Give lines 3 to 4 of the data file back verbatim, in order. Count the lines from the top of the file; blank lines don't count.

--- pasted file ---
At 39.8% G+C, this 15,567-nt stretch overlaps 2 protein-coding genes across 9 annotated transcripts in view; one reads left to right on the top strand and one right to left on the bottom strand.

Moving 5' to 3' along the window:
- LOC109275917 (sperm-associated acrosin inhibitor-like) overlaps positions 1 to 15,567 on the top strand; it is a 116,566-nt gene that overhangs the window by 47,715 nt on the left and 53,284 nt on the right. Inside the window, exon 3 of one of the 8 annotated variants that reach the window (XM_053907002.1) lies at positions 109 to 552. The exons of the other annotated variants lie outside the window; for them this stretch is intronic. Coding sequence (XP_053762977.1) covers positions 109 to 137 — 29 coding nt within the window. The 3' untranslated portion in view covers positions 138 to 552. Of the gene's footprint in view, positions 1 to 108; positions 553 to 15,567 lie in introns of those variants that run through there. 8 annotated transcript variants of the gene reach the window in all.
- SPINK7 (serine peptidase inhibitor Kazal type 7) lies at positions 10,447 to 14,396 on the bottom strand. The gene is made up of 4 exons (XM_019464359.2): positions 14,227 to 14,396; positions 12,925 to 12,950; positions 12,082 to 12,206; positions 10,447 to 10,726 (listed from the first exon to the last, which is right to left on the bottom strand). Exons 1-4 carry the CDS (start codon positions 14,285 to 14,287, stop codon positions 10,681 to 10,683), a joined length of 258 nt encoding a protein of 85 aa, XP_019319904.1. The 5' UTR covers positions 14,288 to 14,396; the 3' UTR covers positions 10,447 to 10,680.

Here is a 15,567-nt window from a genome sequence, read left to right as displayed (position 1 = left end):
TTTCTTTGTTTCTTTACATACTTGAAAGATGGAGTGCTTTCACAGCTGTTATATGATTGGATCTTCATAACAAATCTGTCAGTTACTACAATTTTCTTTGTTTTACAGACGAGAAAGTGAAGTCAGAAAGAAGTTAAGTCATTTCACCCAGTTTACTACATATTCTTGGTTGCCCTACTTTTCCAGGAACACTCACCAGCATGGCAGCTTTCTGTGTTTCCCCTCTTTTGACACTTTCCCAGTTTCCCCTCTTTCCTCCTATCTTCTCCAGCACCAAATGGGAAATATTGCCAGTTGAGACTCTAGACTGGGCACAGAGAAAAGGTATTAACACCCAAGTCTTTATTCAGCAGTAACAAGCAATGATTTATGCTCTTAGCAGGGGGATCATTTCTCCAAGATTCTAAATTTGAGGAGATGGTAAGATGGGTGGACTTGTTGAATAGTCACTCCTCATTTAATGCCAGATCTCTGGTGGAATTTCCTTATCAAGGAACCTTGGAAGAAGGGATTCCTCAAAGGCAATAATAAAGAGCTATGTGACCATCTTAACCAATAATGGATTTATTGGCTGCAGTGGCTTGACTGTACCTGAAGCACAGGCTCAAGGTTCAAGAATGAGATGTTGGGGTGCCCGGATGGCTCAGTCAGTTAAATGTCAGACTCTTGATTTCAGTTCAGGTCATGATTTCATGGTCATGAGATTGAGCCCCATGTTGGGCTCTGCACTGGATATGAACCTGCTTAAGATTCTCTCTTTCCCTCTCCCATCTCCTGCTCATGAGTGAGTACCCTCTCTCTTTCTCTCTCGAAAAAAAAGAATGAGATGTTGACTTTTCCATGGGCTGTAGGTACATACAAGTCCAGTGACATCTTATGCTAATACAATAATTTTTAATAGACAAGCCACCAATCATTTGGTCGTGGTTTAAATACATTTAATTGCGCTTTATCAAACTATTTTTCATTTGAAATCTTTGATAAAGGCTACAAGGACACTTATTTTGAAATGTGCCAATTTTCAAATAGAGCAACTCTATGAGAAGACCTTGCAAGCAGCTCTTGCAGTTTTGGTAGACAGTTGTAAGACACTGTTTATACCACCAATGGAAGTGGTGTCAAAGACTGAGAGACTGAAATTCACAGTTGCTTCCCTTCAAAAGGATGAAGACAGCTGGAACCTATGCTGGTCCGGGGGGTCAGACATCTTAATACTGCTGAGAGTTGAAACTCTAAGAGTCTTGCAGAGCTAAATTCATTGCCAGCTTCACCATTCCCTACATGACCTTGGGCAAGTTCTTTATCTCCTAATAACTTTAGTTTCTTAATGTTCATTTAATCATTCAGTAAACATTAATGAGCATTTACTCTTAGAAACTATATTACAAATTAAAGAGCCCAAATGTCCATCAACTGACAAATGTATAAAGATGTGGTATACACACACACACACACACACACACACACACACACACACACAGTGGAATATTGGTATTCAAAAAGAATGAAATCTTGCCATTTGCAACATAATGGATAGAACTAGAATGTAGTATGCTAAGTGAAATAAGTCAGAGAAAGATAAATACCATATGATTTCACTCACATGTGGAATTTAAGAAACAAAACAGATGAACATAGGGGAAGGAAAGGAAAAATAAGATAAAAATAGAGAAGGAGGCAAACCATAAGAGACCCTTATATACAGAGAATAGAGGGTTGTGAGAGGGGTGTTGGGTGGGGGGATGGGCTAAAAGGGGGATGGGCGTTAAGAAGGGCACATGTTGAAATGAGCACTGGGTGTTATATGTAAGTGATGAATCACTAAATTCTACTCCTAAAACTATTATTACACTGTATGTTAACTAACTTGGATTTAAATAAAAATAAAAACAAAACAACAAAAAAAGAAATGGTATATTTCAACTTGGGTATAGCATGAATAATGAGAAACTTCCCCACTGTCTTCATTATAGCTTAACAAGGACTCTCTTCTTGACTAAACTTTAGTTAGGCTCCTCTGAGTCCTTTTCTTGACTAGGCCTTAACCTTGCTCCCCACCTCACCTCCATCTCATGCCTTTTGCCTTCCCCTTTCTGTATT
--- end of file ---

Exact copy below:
- LOC109275917 (sperm-associated acrosin inhibitor-like) overlaps positions 1 to 15,567 on the top strand; it is a 116,566-nt gene that overhangs the window by 47,715 nt on the left and 53,284 nt on the right. Inside the window, exon 3 of one of the 8 annotated variants that reach the window (XM_053907002.1) lies at positions 109 to 552. The exons of the other annotated variants lie outside the window; for them this stretch is intronic. Coding sequence (XP_053762977.1) covers positions 109 to 137 — 29 coding nt within the window. The 3' untranslated portion in view covers positions 138 to 552. Of the gene's footprint in view, positions 1 to 108; positions 553 to 15,567 lie in introns of those variants that run through there. 8 annotated transcript variants of the gene reach the window in all.
- SPINK7 (serine peptidase inhibitor Kazal type 7) lies at positions 10,447 to 14,396 on the bottom strand. The gene is made up of 4 exons (XM_019464359.2): positions 14,227 to 14,396; positions 12,925 to 12,950; positions 12,082 to 12,206; positions 10,447 to 10,726 (listed from the first exon to the last, which is right to left on the bottom strand). Exons 1-4 carry the CDS (start codon positions 14,285 to 14,287, stop codon positions 10,681 to 10,683), a joined length of 258 nt encoding a protein of 85 aa, XP_019319904.1. The 5' UTR covers positions 14,288 to 14,396; the 3' UTR covers positions 10,447 to 10,680.